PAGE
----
The story goes like this: After the Deepwater Horizon oil rig exploded, leaving 11 workers dead and a gusher of oil billowing a mile under the sea, a watchdog group called the Public Employees for Environmental Responsibility unearthed the regional oil spill response plan BP had submitted to the Department of Interior as part of the process to begin drilling. The document was riddled with omissions, errors, and implausible assumptions. There was no plan for a failed “blowout preventer,” no plan for oil reaching the coast, no plan for oil-soaked turtles and birds …

April 22, 2015 by Joel Mintz
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Urban parks are a much-prized resource. They provide city dwellers with safe places to relax, walk their dogs, supervise their children at play, plant gardens, contemplate nature, pursue recreational activities, and escape the multiple stresses of urban life. At the same time, however, particularly in prosperous cities where open land is scarce and real estate values are high and growing ever-higher, some urban parks are under threat. Where they feel they can find legal avenues to do so, developers who wish to acquire land on which to construct new structures for private use often target parcels of parkland for purchased and development.

The conflicts and controversies that surround urban parks are epitomized by a legal dispute now pending before the New York Court of Appeals. The case, Glick v. Harvey, involves an effort by New York University to expand its current facilities in Greenwich Village onto three …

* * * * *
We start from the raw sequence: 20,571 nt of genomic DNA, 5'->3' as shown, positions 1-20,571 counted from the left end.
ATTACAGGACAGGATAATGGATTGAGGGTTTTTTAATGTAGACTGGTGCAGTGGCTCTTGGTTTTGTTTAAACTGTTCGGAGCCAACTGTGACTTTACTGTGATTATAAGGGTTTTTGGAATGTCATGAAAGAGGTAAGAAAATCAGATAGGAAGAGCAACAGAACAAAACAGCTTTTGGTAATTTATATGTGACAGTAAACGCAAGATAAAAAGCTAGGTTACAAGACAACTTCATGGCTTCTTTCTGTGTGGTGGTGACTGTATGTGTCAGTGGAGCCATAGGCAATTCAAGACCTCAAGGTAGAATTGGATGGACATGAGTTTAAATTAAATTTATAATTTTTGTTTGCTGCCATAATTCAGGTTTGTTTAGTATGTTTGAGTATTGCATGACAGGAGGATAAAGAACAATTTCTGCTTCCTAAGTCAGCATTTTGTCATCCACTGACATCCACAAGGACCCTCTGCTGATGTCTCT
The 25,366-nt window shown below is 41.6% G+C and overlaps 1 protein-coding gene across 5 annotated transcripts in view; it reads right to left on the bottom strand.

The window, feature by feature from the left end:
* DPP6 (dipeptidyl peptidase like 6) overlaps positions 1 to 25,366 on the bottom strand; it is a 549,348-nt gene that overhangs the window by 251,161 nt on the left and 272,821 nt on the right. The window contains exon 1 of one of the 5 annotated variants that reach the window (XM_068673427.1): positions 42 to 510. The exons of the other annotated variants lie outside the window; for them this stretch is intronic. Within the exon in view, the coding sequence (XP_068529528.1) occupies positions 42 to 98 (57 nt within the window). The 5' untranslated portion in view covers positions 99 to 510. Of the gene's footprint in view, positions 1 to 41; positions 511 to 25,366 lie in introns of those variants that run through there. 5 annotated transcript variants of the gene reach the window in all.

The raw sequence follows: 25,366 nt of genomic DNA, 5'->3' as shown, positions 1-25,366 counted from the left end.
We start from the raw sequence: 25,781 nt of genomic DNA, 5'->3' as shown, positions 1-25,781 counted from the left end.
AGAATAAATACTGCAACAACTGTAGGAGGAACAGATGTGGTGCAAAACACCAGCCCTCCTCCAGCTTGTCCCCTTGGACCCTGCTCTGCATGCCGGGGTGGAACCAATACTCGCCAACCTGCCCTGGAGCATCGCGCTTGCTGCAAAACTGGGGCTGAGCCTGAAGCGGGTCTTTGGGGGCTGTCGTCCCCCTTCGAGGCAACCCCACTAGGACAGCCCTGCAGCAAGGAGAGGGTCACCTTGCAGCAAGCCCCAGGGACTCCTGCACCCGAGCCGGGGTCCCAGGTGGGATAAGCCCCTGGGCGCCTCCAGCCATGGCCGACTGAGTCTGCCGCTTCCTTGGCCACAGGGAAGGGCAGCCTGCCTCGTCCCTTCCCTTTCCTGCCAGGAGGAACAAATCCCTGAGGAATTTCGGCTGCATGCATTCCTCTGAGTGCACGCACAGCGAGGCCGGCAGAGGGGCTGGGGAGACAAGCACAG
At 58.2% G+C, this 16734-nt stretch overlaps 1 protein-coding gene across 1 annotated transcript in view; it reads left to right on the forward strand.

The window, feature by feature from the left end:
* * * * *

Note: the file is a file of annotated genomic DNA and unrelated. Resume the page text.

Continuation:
April 22, 2015 by Sidney Shapiro
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Forty-five years ago I joined hundreds of people in Fairmont Park in Philadelphia for the first Earth Day.  The sad state of the environment on that day was all too apparent.  The Cuyahoga River in Cleveland was so polluted that it caught on fire the year before.   The 1969 Santa Barbara oil spill is still the third largest oil spill in American history. The air pollution in America’s cities – palpable air – had reached epidemic proportions.  Rachael Carson’s book, Silent Spring, detailing the adverse impact of toxic chemicals on the environment was eight years old, having been read by hundreds of thousands of people. 

In today’s gridlocked political environment, it is worth asking whether Earth Day still provides any lessons for the continuing struggle to protect the environment.

Political scientists teach us that the history of the United States indicates that conservative and corporate interests …

April 21, 2015 by Emily Hammond
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Last week, the D.C. Circuit heard oral argument on a highly unusual attempt to short-circuit EPA’s rulemaking process for greenhouse gas regulation of existing power plants.  Despite statutory and constitutional hurdles to premature litigation, the petitioners—the coal-fired industry and coal-producing states—argued that the importance of the proposed rule justifies court intervention.

The rule’s importance is precisely why it is critical that the agency complete the administrative process.

That industry groups will file lawsuits over EPA’s greenhouse gas initiatives is unremarkable.  After all, litigation is to be expected:  frequently, both the regulated community and public interest groups challenge major environmental rules.  Nor is it unusual that interested parties may attempt to hijack a regulatory policy before a rule is finalized.  Scholars have documented (for example, here, here, and here) the many contacts between agencies and regulated industries that occur at various stages …